Kigali Rwanda Capital City
KIGALI, RWANDA’S CAPITAL CITY
Kigali’s location in the center of Rwanda makes it the logical, and convenient, a place to start or finish any Rwandan tours. It’s clean, safe, and home to some great cultural and dining options.
Kigali is a fascinating example of a future-focused African city. Once known for civil war and genocide, Rwanda’s capital has transformed into a model of urban development. In the two decades after the genocide, exiles have flocked back into the city flush with education, investment dollars, and entrepreneurial ideas. Foreigners have jumped in the mix, opening sushi joints, yoga studios, bakeries, artisan coffee shops, and even a co-working space for start-ups. The nightlife is also picking up, and you’ll find dance clubs, sports bars, and live music.
With approximately 1 million people, the city is the commercial and governmental hub for the rest of the country. Its trash-free boulevards, smooth roads, LED streetlights, and meticulously manicured medians are a similar approximation of Europe to East Africa. It’s an image the country is keen to expand. The new and ultramodern Kigali Convention Centre and many new hotels have ushered in a wave of international conferences and meetings. The cunning master plan calls for an overhaul of the business district and more urban housing.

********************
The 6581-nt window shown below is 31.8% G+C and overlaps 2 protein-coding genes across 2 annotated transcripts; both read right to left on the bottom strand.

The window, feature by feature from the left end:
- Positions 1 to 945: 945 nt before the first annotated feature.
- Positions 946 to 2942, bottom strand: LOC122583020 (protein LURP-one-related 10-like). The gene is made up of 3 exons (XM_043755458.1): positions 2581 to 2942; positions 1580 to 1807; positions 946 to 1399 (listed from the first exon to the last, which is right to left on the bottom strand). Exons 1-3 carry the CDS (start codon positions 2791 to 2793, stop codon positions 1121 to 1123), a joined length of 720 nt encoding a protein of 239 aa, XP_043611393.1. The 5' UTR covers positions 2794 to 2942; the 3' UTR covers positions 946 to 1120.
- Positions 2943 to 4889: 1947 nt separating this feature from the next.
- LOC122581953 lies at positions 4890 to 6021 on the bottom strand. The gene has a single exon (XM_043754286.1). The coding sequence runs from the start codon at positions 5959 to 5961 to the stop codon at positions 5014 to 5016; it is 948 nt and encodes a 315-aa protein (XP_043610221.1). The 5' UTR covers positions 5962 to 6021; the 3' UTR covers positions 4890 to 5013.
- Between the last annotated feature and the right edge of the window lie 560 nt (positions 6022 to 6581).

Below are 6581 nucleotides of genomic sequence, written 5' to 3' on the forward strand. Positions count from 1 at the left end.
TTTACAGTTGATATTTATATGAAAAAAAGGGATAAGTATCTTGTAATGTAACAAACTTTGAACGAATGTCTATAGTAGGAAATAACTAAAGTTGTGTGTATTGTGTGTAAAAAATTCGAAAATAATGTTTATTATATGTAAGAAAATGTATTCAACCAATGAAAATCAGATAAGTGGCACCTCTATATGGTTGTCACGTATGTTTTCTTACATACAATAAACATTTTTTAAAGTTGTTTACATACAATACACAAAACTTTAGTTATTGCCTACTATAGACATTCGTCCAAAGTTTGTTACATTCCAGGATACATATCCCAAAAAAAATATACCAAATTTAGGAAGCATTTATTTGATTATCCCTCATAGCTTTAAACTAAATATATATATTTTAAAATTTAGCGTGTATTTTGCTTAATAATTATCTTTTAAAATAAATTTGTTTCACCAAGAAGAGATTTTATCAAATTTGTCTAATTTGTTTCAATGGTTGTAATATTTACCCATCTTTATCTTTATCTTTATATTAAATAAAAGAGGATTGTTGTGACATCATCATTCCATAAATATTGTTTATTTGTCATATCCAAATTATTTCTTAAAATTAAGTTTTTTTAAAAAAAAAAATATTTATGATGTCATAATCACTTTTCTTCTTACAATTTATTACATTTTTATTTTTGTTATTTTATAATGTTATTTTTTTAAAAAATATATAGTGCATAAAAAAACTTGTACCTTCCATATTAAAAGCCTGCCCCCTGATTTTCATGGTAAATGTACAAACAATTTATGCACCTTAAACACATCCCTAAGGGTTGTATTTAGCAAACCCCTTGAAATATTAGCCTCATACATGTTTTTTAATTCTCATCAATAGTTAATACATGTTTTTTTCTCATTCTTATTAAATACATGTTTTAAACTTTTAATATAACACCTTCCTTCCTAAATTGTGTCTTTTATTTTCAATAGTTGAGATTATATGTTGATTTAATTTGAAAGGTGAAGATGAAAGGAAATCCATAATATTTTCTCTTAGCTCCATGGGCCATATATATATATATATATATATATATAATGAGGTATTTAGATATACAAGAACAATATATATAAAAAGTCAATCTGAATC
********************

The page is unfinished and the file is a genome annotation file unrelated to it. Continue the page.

Even without gleaming new buildings, the city is something to behold. The undulating skyline of red-roofed houses, terraced farm plots, and brilliant green foliage is stunning. Kigali is also safe: violent crime is rare, particularly against foreigners, and police do their job, including handing out speeding tickets. You’ll rarely find yourself hassled, and negotiating traffic will be your biggest obstacle. Some expatriates say that they feel safer raising their kids in Kigali than in U.S. cities.
Highlights of Kigali
Your Rwanda safari entry and exit city is a pleasantly low-key yet dynamic and progressive metropolis. The clean streets are a matter of pride across every community throughout the country.
The city’s wide tree-lined boulevards and unsullied squares are safe to stroll, where outsiders are generally left to their own devices unless they need assistance, in which case locals will greet them with warm hospitality.